Emile Leopold Locque’s Questionable Suit


Questionable taste is often the sign of a villain. Emile Leopold Locque, played by Michael Gothard in For Your Eyes Only, wears a suit that’s just as suspicious as his octagonal-framed glasses. Locque’s light grey flannel double-breasted suit looks too warm to be comfortable where people alongside him are pleasantly swimming and sunbathing. The suit jacket has four buttons on the front with two to button, and the button stance is low, following the 1980s trend. The shoulders are straight and narrow, and the chest is clean and closely-fitted with a little give over the shoulder blades in back. The most questionable part of the suit is the fishmouth “cran Necker” notch lapels, a style that’s rarely made by tailors outside of France. There is nothing wrong with the lapels themselves, but notch lapels of any kind don’t belong on a double-breasted jacket. Notch lapels on a double-breasted jacket are neither an attractive nor a balanced look, and, combined with the jacket’s narrow shoulders, they give this suit an emasculating look. Double-breasted jackets with notch lapels were trendy in the late 1970s through the mid 1980s. Roger Moore wears a double-breasted blazer with notched lapels two years earlier in Moonraker, and the notch lapels place that blazer amongst the worst of James Bond’s clothing.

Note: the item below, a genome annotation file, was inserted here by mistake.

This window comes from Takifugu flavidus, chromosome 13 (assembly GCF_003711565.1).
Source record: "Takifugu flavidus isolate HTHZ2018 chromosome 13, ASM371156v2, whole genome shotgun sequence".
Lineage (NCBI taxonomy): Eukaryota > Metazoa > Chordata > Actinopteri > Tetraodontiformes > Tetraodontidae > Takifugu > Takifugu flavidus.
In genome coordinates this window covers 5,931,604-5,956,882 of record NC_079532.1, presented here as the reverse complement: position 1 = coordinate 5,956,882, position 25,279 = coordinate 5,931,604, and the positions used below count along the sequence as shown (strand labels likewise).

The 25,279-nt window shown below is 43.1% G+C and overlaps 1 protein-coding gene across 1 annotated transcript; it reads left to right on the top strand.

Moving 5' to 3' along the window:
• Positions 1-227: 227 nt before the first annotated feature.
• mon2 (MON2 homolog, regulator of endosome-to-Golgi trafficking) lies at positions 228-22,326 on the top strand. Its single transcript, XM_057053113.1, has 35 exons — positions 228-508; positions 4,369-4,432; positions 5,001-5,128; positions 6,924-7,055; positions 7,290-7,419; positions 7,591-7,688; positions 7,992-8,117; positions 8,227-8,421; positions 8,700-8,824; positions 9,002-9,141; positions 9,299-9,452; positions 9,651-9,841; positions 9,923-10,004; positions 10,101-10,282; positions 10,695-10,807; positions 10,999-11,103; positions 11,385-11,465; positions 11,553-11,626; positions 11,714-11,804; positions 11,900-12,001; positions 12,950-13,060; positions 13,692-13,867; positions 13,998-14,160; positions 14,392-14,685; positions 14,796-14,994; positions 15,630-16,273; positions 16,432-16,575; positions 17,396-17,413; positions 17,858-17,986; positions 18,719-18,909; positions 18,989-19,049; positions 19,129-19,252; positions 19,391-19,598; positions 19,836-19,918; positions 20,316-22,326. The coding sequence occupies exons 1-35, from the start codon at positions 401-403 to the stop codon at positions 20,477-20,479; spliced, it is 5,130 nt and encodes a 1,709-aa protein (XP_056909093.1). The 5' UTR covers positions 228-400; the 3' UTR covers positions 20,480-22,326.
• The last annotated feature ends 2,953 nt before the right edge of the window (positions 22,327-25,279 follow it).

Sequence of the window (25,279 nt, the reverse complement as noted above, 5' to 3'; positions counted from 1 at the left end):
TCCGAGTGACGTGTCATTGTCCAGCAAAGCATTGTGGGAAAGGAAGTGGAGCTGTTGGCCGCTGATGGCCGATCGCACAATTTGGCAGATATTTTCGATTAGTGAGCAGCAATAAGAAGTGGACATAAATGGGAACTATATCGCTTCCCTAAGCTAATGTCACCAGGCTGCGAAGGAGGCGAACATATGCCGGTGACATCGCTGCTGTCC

Emile-Locque-Double-Breasted-Suit-2Locque’s suit jacket also has the unusual, sporty feature of three patch pockets—two hip and one breast—with safari-jacket-style, buttoned pocket flaps. This is another element that puts this suit into questionable taste. The jacket also has deep double vents and three buttons on the cuffs. Though the style of the jacket is odd and not in the best taste, the jacket fits quite well. The back and sleeves drape cleanly, though the low button stance causes some fit issues in the front. The trousers have slightly flared legs with a lapped seam running down the outside of each leg.

The clothes that Locque wears with the suit, by contrast, are very tasteful. The pale blue shirt has a moderate spread collar, square two-button cuffs and a front placket. The black knitted silk tie, tied in a four-in-hand knot, is the literary James Bond classic and is a good complement to this somewhat sporty suit. Locque’s socks are grey to match the suit, and his shoes are black.

The Rocketeer: A Purple Dinner Jacket